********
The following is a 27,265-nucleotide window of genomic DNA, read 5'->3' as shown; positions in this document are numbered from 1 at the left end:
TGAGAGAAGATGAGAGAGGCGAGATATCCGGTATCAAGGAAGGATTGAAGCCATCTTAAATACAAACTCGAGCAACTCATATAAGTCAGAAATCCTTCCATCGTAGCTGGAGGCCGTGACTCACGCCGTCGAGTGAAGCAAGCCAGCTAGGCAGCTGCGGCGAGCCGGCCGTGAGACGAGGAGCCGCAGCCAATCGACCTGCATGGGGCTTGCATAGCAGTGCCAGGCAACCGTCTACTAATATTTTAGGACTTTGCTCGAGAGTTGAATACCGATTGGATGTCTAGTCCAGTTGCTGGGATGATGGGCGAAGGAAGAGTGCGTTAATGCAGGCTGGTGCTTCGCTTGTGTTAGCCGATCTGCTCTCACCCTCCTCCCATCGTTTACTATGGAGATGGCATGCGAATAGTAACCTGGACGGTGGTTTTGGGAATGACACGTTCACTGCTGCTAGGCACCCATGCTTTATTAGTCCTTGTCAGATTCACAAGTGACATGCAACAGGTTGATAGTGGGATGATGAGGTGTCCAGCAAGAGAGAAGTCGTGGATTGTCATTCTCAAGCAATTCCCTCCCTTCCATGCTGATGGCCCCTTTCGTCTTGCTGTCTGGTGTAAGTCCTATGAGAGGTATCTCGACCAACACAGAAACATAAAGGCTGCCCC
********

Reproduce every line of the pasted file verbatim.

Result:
The following is a 27,265-nucleotide window of genomic DNA, read 5'->3' as shown; positions in this document are numbered from 1 at the left end:
TGAGAGAAGATGAGAGAGGCGAGATATCCGGTATCAAGGAAGGATTGAAGCCATCTTAAATACAAACTCGAGCAACTCATATAAGTCAGAAATCCTTCCATCGTAGCTGGAGGCCGTGACTCACGCCGTCGAGTGAAGCAAGCCAGCTAGGCAGCTGCGGCGAGCCGGCCGTGAGACGAGGAGCCGCAGCCAATCGACCTGCATGGGGCTTGCATAGCAGTGCCAGGCAACCGTCTACTAATATTTTAGGACTTTGCTCGAGAGTTGAATACCGATTGGATGTCTAGTCCAGTTGCTGGGATGATGGGCGAAGGAAGAGTGCGTTAATGCAGGCTGGTGCTTCGCTTGTGTTAGCCGATCTGCTCTCACCCTCCTCCCATCGTTTACTATGGAGATGGCATGCGAATAGTAACCTGGACGGTGGTTTTGGGAATGACACGTTCACTGCTGCTAGGCACCCATGCTTTATTAGTCCTTGTCAGATTCACAAGTGACATGCAACAGGTTGATAGTGGGATGATGAGGTGTCCAGCAAGAGAGAAGTCGTGGATTGTCATTCTCAAGCAATTCCCTCCCTTCCATGCTGATGGCCCCTTTCGTCTTGCTGTCTGGTGTAAGTCCTATGAGAGGTATCTCGACCAACACAGAAACATAAAGGCTGCCCC